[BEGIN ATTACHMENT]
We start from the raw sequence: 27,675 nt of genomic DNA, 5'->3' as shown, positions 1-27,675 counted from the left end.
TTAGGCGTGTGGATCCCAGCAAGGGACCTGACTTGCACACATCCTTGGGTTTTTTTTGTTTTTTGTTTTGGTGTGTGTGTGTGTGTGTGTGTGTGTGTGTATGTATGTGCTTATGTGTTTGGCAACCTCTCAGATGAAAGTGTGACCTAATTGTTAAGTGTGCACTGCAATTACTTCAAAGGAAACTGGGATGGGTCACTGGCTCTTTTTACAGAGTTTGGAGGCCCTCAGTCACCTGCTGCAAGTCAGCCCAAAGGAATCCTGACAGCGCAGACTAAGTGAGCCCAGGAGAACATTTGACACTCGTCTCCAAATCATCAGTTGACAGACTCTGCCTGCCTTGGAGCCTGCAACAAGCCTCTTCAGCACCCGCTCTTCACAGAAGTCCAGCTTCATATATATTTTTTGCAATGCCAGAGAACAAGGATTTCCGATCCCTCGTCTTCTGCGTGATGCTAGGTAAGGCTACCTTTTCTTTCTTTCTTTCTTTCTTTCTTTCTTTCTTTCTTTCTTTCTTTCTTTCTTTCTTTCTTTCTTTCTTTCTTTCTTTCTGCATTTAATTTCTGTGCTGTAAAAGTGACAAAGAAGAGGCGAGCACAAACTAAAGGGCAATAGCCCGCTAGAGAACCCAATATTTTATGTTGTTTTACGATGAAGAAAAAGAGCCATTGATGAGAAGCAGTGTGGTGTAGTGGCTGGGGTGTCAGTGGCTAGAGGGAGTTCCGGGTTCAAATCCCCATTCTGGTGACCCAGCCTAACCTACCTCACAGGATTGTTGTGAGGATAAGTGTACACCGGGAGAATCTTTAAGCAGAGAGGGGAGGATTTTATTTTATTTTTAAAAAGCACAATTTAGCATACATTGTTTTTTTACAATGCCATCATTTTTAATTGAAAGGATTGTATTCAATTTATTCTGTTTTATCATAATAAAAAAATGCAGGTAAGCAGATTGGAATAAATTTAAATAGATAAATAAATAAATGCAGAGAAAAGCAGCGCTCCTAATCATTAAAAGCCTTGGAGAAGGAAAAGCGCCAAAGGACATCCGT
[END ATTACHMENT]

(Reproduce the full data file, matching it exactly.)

We start from the raw sequence: 27,675 nt of genomic DNA, 5'->3' as shown, positions 1-27,675 counted from the left end.
TTAGGCGTGTGGATCCCAGCAAGGGACCTGACTTGCACACATCCTTGGGTTTTTTTTGTTTTTTGTTTTGGTGTGTGTGTGTGTGTGTGTGTGTGTGTGTATGTATGTGCTTATGTGTTTGGCAACCTCTCAGATGAAAGTGTGACCTAATTGTTAAGTGTGCACTGCAATTACTTCAAAGGAAACTGGGATGGGTCACTGGCTCTTTTTACAGAGTTTGGAGGCCCTCAGTCACCTGCTGCAAGTCAGCCCAAAGGAATCCTGACAGCGCAGACTAAGTGAGCCCAGGAGAACATTTGACACTCGTCTCCAAATCATCAGTTGACAGACTCTGCCTGCCTTGGAGCCTGCAACAAGCCTCTTCAGCACCCGCTCTTCACAGAAGTCCAGCTTCATATATATTTTTTGCAATGCCAGAGAACAAGGATTTCCGATCCCTCGTCTTCTGCGTGATGCTAGGTAAGGCTACCTTTTCTTTCTTTCTTTCTTTCTTTCTTTCTTTCTTTCTTTCTTTCTTTCTTTCTTTCTTTCTTTCTTTCTTTCTTTCTTTCTGCATTTAATTTCTGTGCTGTAAAAGTGACAAAGAAGAGGCGAGCACAAACTAAAGGGCAATAGCCCGCTAGAGAACCCAATATTTTATGTTGTTTTACGATGAAGAAAAAGAGCCATTGATGAGAAGCAGTGTGGTGTAGTGGCTGGGGTGTCAGTGGCTAGAGGGAGTTCCGGGTTCAAATCCCCATTCTGGTGACCCAGCCTAACCTACCTCACAGGATTGTTGTGAGGATAAGTGTACACCGGGAGAATCTTTAAGCAGAGAGGGGAGGATTTTATTTTATTTTTAAAAAGCACAATTTAGCATACATTGTTTTTTTACAATGCCATCATTTTTAATTGAAAGGATTGTATTCAATTTATTCTGTTTTATCATAATAAAAAAATGCAGGTAAGCAGATTGGAATAAATTTAAATAGATAAATAAATAAATGCAGAGAAAAGCAGCGCTCCTAATCATTAAAAGCCTTGGAGAAGGAAAAGCGCCAAAGGACATCCGT